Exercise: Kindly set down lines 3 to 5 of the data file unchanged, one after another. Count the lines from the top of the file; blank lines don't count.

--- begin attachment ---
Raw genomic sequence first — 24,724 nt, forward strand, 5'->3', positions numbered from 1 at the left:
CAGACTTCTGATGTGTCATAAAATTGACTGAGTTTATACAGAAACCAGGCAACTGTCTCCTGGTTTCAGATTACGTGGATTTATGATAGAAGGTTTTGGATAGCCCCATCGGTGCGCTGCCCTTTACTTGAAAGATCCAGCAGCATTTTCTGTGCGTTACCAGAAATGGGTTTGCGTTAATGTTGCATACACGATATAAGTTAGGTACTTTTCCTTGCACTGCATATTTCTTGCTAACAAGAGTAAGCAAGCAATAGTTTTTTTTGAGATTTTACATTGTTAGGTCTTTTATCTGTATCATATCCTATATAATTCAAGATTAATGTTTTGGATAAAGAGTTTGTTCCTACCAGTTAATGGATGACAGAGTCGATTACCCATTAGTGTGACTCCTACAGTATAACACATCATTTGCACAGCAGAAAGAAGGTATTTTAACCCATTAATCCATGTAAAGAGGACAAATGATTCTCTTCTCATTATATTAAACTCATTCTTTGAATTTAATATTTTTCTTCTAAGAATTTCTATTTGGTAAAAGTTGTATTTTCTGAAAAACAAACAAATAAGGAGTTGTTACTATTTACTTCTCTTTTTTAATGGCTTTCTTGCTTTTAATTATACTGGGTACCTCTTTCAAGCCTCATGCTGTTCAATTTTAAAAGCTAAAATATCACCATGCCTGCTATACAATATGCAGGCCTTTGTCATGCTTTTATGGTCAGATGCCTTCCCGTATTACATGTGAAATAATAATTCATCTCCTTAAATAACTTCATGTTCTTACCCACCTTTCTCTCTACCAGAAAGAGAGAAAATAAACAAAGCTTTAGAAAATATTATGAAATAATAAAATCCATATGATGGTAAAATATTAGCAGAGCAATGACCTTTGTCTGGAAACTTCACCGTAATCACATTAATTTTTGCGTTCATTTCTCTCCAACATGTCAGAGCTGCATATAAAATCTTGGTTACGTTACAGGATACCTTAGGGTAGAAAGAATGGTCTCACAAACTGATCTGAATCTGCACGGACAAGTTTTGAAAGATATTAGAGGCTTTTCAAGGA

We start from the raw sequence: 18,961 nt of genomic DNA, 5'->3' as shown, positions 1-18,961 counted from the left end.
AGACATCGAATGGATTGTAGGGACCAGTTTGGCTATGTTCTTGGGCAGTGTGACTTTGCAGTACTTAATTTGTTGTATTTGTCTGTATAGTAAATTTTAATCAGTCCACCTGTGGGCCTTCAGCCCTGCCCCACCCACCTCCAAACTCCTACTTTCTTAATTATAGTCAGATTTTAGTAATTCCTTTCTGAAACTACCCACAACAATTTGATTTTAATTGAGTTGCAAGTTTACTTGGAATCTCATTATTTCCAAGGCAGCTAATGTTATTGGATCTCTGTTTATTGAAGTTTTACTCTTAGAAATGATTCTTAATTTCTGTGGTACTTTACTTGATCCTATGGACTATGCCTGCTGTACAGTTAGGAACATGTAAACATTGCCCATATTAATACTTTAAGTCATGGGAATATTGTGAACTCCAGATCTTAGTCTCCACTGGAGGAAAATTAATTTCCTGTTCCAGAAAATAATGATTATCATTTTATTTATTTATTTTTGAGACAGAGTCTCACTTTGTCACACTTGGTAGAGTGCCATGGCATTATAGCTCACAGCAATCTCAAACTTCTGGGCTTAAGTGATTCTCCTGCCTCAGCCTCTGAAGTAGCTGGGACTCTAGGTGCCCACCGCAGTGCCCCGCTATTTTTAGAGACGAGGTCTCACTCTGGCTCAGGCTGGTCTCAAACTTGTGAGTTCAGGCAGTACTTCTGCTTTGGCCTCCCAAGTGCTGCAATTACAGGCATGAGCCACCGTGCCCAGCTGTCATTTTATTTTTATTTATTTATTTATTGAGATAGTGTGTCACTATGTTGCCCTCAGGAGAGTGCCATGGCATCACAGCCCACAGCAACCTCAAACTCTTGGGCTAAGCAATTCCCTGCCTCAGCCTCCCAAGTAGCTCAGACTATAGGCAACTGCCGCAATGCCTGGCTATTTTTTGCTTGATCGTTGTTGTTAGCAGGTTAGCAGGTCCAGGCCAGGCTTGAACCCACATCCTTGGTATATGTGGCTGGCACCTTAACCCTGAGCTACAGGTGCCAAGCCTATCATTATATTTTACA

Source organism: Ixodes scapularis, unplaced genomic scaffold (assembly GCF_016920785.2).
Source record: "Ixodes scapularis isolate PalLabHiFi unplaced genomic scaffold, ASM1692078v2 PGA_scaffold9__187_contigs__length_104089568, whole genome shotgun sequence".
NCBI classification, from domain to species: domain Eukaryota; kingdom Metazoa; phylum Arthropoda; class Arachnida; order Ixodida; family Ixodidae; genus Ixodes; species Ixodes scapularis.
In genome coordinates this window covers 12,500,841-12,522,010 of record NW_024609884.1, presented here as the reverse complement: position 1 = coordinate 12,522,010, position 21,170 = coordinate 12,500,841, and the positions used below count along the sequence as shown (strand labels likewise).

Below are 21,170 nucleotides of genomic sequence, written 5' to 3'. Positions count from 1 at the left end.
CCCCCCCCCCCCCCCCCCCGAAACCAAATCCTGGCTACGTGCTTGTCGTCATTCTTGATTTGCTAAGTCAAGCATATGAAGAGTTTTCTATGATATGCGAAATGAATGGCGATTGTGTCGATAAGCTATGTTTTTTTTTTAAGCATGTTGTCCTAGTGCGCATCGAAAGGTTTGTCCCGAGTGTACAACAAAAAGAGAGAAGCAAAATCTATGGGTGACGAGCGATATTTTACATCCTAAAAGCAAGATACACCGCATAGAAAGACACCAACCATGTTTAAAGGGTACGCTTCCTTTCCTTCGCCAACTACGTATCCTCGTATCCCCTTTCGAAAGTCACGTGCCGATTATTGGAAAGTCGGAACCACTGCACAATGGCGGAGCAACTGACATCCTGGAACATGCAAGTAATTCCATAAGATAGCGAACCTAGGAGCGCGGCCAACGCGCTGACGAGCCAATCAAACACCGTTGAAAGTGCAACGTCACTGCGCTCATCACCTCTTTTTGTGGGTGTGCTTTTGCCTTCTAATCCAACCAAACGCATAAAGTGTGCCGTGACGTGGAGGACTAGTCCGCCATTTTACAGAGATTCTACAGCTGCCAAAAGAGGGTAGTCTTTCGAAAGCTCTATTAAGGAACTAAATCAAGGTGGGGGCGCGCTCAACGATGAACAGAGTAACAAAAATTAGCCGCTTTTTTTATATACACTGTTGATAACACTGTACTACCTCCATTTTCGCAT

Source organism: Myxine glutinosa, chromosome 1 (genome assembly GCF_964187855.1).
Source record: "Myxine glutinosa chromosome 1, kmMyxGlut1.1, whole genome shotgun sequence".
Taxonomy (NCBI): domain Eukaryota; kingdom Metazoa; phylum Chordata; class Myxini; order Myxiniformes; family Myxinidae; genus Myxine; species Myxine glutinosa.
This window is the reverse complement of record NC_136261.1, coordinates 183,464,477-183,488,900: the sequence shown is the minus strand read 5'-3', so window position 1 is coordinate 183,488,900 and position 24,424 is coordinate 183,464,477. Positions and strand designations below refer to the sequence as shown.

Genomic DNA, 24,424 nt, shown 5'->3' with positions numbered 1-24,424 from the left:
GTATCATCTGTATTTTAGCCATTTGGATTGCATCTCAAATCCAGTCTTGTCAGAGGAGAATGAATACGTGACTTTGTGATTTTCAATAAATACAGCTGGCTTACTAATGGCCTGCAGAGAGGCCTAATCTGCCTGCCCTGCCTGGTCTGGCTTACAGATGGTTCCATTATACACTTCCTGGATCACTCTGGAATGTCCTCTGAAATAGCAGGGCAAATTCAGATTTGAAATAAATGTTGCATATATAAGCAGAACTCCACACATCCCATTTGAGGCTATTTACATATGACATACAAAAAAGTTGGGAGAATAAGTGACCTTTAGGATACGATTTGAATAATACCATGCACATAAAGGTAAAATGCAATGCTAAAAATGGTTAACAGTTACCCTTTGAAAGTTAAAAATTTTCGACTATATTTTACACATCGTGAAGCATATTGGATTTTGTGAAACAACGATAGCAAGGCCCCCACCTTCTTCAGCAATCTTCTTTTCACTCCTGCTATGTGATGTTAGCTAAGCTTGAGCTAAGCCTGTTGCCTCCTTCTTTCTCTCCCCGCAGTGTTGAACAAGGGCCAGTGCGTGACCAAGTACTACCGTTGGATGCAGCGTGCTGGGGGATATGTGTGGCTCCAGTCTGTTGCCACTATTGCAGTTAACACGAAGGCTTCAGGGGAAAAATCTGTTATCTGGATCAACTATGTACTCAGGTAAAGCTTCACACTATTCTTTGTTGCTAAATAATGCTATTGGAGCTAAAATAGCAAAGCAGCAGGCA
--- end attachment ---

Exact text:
We start from the raw sequence: 18,961 nt of genomic DNA, 5'->3' as shown, positions 1-18,961 counted from the left end.
AGACATCGAATGGATTGTAGGGACCAGTTTGGCTATGTTCTTGGGCAGTGTGACTTTGCAGTACTTAATTTGTTGTATTTGTCTGTATAGTAAATTTTAATCAGTCCACCTGTGGGCCTTCAGCCCTGCCCCACCCACCTCCAAACTCCTACTTTCTTAATTATAGTCAGATTTTAGTAATTCCTTTCTGAAACTACCCACAACAATTTGATTTTAATTGAGTTGCAAGTTTACTTGGAATCTCATTATTTCCAAGGCAGCTAATGTTATTGGATCTCTGTTTATTGAAGTTTTACTCTTAGAAATGATTCTTAATTTCTGTGGTACTTTACTTGATCCTATGGACTATGCCTGCTGTACAGTTAGGAACATGTAAACATTGCCCATATTAATACTTTAAGTCATGGGAATATTGTGAACTCCAGATCTTAGTCTCCACTGGAGGAAAATTAATTTCCTGTTCCAGAAAATAATGATTATCATTTTATTTATTTATTTTTGAGACAGAGTCTCACTTTGTCACACTTGGTAGAGTGCCATGGCATTATAGCTCACAGCAATCTCAAACTTCTGGGCTTAAGTGATTCTCCTGCCTCAGCCTCTGAAGTAGCTGGGACTCTAGGTGCCCACCGCAGTGCCCCGCTATTTTTAGAGACGAGGTCTCACTCTGGCTCAGGCTGGTCTCAAACTTGTGAGTTCAGGCAGTACTTCTGCTTTGGCCTCCCAAGTGCTGCAATTACAGGCATGAGCCACCGTGCCCAGCTGTCATTTTATTTTTATTTATTTATTTATTGAGATAGTGTGTCACTATGTTGCCCTCAGGAGAGTGCCATGGCATCACAGCCCACAGCAACCTCAAACTCTTGGGCTAAGCAATTCCCTGCCTCAGCCTCCCAAGTAGCTCAGACTATAGGCAACTGCCGCAATGCCTGGCTATTTTTTGCTTGATCGTTGTTGTTAGCAGGTTAGCAGGTCCAGGCCAGGCTTGAACCCACATCCTTGGTATATGTGGCTGGCACCTTAACCCTGAGCTACAGGTGCCAAGCCTATCATTATATTTTACA

Source organism: Ixodes scapularis, unplaced genomic scaffold (assembly GCF_016920785.2).